The same isn’t true for non-Anglo, non-native-English speakers who learn English as a second language. Rather than celebrating their intellect and perseverance, this kind of bilingualism is regularly treated as expected, and even the most minor mispronunciations and grammatical errors are criticized.

4. Your Accent Is Positively Represented on TV and in Film

On screen, how often does a CEO, a politician, a principal, a professor, a lawyer — any profession that we aggrandize in the USA — have a Spanish accent? an AAVE accent? a rural accent? an Arabic accent? a “Valley Girl” accent? a lisp?

Not too often.

Most “elite” characters have supposedly “safe” and “intelligent”-sounding SAE accents.

And when it comes to non-SAE accents?

Those roles go to some of our most harmful tropes: the dangerous undocumented immigrant; the undereducated, supposedly violent gang member; the unkempt “hillbilly” or “redneck”; the Islamic terrorist; the “ditsy” blond; the simpleton; or the overly feminine gay man.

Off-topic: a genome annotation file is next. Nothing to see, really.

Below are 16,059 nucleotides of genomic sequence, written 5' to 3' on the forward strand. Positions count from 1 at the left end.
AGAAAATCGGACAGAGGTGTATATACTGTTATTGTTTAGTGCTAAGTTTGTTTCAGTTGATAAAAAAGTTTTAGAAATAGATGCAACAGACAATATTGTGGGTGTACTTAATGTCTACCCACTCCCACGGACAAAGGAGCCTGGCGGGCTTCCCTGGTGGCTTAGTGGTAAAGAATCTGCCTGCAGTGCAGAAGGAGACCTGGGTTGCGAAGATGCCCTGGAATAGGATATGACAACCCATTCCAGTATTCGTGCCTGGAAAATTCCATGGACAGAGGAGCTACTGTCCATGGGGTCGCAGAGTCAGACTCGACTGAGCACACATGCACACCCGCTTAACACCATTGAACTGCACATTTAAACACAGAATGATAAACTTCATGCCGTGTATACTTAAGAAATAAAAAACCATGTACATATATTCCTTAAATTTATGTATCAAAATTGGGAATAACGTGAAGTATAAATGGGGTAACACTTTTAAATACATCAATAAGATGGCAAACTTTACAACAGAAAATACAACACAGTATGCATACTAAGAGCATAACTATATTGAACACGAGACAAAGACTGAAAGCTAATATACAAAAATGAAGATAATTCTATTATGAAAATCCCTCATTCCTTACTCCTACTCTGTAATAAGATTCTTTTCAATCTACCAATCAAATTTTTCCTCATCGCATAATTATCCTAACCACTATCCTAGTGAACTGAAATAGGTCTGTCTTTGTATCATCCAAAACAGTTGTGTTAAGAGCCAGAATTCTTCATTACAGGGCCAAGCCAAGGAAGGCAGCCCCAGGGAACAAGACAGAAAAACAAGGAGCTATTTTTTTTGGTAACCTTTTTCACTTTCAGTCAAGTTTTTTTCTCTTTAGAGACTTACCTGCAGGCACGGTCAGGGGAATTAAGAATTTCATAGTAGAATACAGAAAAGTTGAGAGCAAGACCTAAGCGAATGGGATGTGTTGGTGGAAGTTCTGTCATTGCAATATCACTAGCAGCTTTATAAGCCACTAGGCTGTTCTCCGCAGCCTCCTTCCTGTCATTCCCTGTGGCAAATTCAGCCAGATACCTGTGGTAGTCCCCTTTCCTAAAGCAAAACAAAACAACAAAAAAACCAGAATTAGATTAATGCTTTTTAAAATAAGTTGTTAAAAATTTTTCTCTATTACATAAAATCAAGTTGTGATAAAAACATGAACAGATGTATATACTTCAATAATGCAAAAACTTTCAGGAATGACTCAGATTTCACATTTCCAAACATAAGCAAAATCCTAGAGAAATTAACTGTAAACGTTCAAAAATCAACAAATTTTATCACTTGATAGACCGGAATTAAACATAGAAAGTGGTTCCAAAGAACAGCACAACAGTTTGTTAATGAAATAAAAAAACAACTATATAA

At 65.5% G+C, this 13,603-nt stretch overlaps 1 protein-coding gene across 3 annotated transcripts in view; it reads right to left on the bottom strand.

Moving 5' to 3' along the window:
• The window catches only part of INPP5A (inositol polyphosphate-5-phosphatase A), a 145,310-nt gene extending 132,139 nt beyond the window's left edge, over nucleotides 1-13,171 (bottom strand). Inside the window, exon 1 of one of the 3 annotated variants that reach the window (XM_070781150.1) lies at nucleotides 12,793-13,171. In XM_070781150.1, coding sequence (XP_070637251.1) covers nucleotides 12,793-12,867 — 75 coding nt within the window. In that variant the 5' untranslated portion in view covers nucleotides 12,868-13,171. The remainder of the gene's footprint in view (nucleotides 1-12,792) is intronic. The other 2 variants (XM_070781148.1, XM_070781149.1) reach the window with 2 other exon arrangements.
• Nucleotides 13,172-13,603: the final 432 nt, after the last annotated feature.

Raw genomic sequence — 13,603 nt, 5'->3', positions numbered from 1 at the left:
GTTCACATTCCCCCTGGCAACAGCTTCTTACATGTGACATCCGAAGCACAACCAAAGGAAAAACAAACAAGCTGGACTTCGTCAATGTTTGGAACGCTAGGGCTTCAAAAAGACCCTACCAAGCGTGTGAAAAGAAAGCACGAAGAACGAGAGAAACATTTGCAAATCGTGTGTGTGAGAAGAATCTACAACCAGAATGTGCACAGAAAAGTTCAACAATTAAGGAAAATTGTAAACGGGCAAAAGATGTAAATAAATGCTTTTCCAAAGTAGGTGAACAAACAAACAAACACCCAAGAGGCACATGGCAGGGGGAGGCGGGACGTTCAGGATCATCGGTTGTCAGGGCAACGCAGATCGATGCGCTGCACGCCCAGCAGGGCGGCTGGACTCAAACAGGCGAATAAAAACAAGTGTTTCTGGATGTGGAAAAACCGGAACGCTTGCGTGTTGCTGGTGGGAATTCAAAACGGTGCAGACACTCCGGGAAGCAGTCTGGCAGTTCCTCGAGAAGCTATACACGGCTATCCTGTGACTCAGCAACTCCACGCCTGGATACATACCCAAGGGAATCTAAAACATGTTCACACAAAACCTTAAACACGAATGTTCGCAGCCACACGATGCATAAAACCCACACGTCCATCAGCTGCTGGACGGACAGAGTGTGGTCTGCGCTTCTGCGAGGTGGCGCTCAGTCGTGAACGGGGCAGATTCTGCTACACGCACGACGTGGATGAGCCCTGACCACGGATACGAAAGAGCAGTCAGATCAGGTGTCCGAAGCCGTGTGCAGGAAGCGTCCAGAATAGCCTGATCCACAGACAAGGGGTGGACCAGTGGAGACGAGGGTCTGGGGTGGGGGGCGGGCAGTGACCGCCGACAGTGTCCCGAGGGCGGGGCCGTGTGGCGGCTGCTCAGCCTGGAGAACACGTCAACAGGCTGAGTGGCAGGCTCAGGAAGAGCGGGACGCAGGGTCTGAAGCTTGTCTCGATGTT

Because non-SAE accents are narrowly and negatively portrayed in popular media, we are taught to think ill of the speakers of those accents.

5. Your Accent Is Not Satirized or Exaggerated 

I’ve overheard many folks mock non-SAE languages and accents.

An acquaintance of mine pretended to mimic a coworker of Asian descent, saying, “Ching, chong. Ching, chong.”

On TV or just outside walking my dog, I’ve overheard groups of predominantly white people making fun of African American Vernacular English, appropriating phrases and pronunciations affiliated with urban Black culture.

Upon telling someone that my mother is an American Sign Language interpreter, they respond, “Oh, I know sign language!” and crudely sign the word “bullshit.”

When checking out at the grocery store, I’ve heard customers pretend to speak Spanish with the cashier with the Latinx last name by adding “o” to the end of each word.

But this is just a joke, right?

Wrong. Because “mock languages” are insulting, a type of covert racism that vulgarizes non-privileged languages and accents.